The Entire March Family Trilogy
William Dean Howells

Part 5 out of 21

She now retorted that if he did not choose to take her at her word be
need not, but that whatever he did she should have nothing to reproach
herself with; and, at least, he could not say that she had trapped him
into anything.

"What do you mean by trapping?" he demanded.

"I don't know what you call it," she answered; "but when you get me to
commit myself to a thing by leaving out the most essential point, I call
it trapping."

"I wonder you stop at trapping, if you think I got you to favor
Fulkerson's scheme and then sprung New York on you. I don't suppose you
do, though. But I guess we won't talk about it any more."

He went out for a long walk, and she went to her room. They lunched
silently together in the presence of their children, who knew that they
had been quarrelling, but were easily indifferent to the fact, as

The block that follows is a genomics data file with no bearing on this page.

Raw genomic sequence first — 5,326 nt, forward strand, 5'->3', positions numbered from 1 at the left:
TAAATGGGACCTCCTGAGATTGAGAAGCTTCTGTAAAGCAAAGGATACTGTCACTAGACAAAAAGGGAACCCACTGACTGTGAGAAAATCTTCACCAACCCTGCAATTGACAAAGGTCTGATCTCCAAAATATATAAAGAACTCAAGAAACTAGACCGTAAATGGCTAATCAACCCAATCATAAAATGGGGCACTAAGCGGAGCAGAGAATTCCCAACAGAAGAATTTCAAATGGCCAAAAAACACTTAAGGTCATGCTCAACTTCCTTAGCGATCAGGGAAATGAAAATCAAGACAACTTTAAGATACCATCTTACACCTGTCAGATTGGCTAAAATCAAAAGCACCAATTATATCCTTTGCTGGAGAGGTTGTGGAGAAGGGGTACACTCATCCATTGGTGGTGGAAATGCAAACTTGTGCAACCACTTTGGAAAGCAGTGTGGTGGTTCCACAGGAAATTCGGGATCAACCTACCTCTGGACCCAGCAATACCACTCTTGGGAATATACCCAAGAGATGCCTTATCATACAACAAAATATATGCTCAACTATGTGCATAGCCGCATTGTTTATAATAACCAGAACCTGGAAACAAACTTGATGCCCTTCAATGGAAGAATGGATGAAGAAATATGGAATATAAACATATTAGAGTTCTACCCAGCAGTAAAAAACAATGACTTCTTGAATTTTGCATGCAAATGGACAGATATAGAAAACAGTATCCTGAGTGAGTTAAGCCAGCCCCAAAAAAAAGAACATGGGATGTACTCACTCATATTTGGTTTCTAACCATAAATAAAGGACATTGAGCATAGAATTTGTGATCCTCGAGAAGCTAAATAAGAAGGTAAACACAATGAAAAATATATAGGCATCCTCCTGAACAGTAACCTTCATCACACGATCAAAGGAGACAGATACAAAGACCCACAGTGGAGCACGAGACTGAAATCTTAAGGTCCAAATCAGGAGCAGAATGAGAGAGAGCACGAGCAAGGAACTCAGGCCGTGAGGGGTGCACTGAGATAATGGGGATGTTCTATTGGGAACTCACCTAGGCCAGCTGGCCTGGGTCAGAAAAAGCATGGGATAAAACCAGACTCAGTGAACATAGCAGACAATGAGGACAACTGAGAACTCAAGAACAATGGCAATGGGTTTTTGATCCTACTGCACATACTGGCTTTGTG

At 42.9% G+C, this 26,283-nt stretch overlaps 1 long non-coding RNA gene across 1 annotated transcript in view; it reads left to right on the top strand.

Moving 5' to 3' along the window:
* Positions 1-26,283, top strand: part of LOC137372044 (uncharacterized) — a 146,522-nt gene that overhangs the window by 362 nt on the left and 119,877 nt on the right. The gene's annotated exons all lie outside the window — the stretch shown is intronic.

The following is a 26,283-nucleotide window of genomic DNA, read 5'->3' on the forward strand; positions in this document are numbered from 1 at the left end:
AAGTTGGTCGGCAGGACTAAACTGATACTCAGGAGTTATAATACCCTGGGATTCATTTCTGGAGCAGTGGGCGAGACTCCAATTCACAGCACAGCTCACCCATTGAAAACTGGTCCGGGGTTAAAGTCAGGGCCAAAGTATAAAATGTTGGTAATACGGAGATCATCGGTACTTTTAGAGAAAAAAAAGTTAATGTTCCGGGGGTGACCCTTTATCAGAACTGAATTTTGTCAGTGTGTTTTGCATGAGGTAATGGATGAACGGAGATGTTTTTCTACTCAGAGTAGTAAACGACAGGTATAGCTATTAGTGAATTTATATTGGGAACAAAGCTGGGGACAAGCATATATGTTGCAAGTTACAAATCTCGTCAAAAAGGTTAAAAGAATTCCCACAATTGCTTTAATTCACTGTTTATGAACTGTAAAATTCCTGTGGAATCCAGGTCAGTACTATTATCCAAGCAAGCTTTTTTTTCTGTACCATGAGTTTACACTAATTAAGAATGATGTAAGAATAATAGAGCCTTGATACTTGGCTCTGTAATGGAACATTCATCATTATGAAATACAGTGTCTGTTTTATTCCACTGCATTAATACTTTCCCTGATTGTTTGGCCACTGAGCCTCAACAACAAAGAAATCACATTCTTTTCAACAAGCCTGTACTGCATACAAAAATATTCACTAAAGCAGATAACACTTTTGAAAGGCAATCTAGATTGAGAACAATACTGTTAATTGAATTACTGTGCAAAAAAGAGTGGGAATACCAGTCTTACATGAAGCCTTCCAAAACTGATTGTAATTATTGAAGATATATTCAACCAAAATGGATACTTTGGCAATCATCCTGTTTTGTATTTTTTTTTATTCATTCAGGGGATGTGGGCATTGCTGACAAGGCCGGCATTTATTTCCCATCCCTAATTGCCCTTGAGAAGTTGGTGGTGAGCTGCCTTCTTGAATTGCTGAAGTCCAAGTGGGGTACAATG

children get to be in such cases; nature defends their youth, and the
unhappiness which they behold does not infect them. In the evening,
after the boy and girl had gone to bed, the father and mother resumed
their talk. He would have liked to take it up at the point from which it
wandered into hostilities, for he felt it lamentable that a matter which
so seriously concerned them should be confused in the fumes of senseless
anger; and he was willing to make a tacit acknowledgment of his own error
by recurring to the question, but she would not be content with this,
and he had to concede explicitly to her weakness that she really meant it
when she had asked him to accept Fulkerson's offer. He said he knew
that; and he began soberly to talk over their prospects in the event of
their going to New York.

"Oh, I see you are going!" she twitted.

"I'm going to stay," he answered, "and let them turn me out of my agency
here," and in this bitterness their talk ended.


His wife made no attempt to renew their talk before March went to his
business in the morning, and they parted in dry offence. Their
experience was that these things always came right of themselves at last,
and they usually let them. He knew that she had really tried to consent
to a thing that was repugnant to her, and in his heart he gave her more
credit for the effort than he had allowed her openly. She knew that she
had made it with the reservation he accused her of, and that he had a
right to feel sore at what she could not help. But he left her to brood